My oldest brother was always in trouble. I’m not talking about cat torturing, teacher threatening, out-of-control, out-of-his mind trouble, Casey was known for getting into “boys-will-be-boys” trouble.
Until last week.
I got a phone call on Tuesday from my dad and he told me to come right over. It was surprising because (a) it was a call – not a text (b) the coronavirus is raging, and we are all sheltering in our own homes (c) my dad didn’t sound like my dad, there was something in his voice I didn’t recognize.
When I got there, my parents were sitting very close together on the living couch. My great-niece Elly sat quietly next to them. A Kleenex box was on the side table, and a small waste basket from the front hall powder room was filled with used tissue.
Something major was going on. No one ever sat in the living room, and my mom would never permit a garbage can to be moved from one place to another, upsetting the decor.
My middle brother Mike was there with his wife, Marcy. Mike and Marcy never show up to my parents’ house, or anywhere, for that matter, without their kids. My nephew Rob was there with his wife Gina, they are Elly’s parents, Rob is Casey’s son. Noticeably missing was my brother Casey.
James is my younger brother, and he was there too that day. Everyone was somber. Apparently, I was the last to know.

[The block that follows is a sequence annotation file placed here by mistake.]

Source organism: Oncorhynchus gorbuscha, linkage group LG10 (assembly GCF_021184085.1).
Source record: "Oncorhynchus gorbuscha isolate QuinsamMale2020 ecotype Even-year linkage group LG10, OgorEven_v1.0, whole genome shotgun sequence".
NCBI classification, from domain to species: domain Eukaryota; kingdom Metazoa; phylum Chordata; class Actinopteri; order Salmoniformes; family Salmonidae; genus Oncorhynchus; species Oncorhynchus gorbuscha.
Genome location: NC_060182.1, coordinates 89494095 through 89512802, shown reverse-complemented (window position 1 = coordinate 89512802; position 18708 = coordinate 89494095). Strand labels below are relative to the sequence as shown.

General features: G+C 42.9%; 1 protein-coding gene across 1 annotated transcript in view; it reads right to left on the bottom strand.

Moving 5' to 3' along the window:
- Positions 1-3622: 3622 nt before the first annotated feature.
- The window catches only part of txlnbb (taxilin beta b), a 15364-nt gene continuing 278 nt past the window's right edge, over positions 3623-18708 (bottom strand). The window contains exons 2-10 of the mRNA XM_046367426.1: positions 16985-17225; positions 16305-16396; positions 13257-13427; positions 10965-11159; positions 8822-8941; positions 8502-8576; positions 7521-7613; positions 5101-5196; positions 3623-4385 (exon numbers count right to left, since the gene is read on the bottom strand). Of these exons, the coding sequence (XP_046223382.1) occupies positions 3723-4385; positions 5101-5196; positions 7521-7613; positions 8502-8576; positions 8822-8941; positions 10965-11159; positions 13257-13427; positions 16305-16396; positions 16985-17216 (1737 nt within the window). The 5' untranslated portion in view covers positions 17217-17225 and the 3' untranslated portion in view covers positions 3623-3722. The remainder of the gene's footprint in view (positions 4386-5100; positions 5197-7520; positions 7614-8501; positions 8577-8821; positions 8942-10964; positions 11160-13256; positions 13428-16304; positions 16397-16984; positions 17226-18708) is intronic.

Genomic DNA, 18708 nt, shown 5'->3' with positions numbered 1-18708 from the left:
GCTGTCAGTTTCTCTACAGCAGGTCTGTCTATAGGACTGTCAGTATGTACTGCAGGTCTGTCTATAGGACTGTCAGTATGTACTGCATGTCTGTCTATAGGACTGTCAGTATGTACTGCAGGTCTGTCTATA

James spoke up first. “Casey is gone.”
I looked around and said, “Where did he go to?”
James shook his head, disgusted-like and quietly whispered,
“Jeez, Marty, Casey is dead.”
He was killed in an attempted robbery. Casey was the intruder.
He and another man both wore black hoodies, rubber gloves, hospital face masks, and each carried identical blue jumbo-sized shopping bags from IKEA.
It was 2:07 pm on a sunny spring Tuesday in Ohio. They walked up the front sidewalk to a 1980’s era two-story house in the West Heights subdivision of suburban Glenwood.
The other guy rang the doorbell. It was one of those bells with a built-in security camera you see advertised everywhere. It comes with an app for your phone, so you can screen guests, know what time your Amazon delivery came, and see your packages on the front step.
My brother’s friend stared right into the camera. Later, when the video was released, I could hear Casey calling him a “dumbshit” and shouting to get away from the camera. It became a popular meme. To me, Casey sounded nervous.
The landscapers were there at that time, doing the seasonal spring clean up. When the doorbell rang, the homeowner thought it was a couple of the workers with a question about the yard.
The homeowner was a big guy, much bigger than my 5’9, 160 lb brother. He was also much younger than Casey, who was days away from turning 60.
Casey pushed his way into the house with his accomplice following behind him.
Meanwhile, the wife grabbed the two young kids who were playing in the living room and ran to the upstairs bedroom, where Casey followed and held them hostage at gunpoint.
No one in our family could imagine Casey even holding a gun, yet alone being prepared to use it.
The husband chased the doorbell ringer out the front door, kicking the shit out of him on the step until he very quickly ran away. Then the homeowner ran back in the house, climbed the stairs, grabbed his wife’s gun from the master bedroom, and approached Casey from behind.